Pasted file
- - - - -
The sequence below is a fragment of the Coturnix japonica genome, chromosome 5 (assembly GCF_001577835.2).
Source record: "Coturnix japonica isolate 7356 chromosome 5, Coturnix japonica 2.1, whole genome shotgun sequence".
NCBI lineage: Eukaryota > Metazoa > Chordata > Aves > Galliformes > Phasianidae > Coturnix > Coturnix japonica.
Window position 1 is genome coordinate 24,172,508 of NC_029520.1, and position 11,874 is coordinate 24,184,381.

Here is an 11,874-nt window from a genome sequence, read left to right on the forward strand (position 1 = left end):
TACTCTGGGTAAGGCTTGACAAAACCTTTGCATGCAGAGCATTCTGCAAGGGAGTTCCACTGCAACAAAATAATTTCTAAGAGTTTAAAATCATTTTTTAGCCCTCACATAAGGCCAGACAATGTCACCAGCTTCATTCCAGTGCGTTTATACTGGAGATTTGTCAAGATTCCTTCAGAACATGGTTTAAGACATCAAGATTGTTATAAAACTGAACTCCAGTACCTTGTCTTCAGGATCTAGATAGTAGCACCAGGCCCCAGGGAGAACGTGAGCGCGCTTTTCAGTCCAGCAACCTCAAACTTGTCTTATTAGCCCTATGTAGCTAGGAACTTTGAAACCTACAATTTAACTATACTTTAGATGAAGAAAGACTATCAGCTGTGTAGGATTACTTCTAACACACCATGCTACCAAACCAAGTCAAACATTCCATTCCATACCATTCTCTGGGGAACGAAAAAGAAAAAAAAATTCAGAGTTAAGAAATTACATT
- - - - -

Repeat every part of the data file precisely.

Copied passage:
The sequence below is a fragment of the Coturnix japonica genome, chromosome 5 (assembly GCF_001577835.2).
Source record: "Coturnix japonica isolate 7356 chromosome 5, Coturnix japonica 2.1, whole genome shotgun sequence".
NCBI lineage: Eukaryota > Metazoa > Chordata > Aves > Galliformes > Phasianidae > Coturnix > Coturnix japonica.
Window position 1 is genome coordinate 24,172,508 of NC_029520.1, and position 11,874 is coordinate 24,184,381.

Here is an 11,874-nt window from a genome sequence, read left to right on the forward strand (position 1 = left end):
TACTCTGGGTAAGGCTTGACAAAACCTTTGCATGCAGAGCATTCTGCAAGGGAGTTCCACTGCAACAAAATAATTTCTAAGAGTTTAAAATCATTTTTTAGCCCTCACATAAGGCCAGACAATGTCACCAGCTTCATTCCAGTGCGTTTATACTGGAGATTTGTCAAGATTCCTTCAGAACATGGTTTAAGACATCAAGATTGTTATAAAACTGAACTCCAGTACCTTGTCTTCAGGATCTAGATAGTAGCACCAGGCCCCAGGGAGAACGTGAGCGCGCTTTTCAGTCCAGCAACCTCAAACTTGTCTTATTAGCCCTATGTAGCTAGGAACTTTGAAACCTACAATTTAACTATACTTTAGATGAAGAAAGACTATCAGCTGTGTAGGATTACTTCTAACACACCATGCTACCAAACCAAGTCAAACATTCCATTCCATACCATTCTCTGGGGAACGAAAAAGAAAAAAAAATTCAGAGTTAAGAAATTACATT